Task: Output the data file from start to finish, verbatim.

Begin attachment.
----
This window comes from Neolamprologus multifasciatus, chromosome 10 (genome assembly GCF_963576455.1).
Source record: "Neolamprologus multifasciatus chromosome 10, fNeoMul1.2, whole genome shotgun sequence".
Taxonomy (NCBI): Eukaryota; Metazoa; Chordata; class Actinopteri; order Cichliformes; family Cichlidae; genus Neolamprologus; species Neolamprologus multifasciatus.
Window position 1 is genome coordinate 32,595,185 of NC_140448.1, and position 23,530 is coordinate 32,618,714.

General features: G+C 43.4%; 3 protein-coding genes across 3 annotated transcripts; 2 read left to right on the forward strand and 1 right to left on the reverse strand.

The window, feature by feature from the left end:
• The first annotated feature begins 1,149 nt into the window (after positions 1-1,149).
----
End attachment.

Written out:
This window comes from Neolamprologus multifasciatus, chromosome 10 (genome assembly GCF_963576455.1).
Source record: "Neolamprologus multifasciatus chromosome 10, fNeoMul1.2, whole genome shotgun sequence".
Taxonomy (NCBI): Eukaryota; Metazoa; Chordata; class Actinopteri; order Cichliformes; family Cichlidae; genus Neolamprologus; species Neolamprologus multifasciatus.
Window position 1 is genome coordinate 32,595,185 of NC_140448.1, and position 23,530 is coordinate 32,618,714.

General features: G+C 43.4%; 3 protein-coding genes across 3 annotated transcripts; 2 read left to right on the forward strand and 1 right to left on the reverse strand.

The window, feature by feature from the left end:
• The first annotated feature begins 1,149 nt into the window (after positions 1-1,149).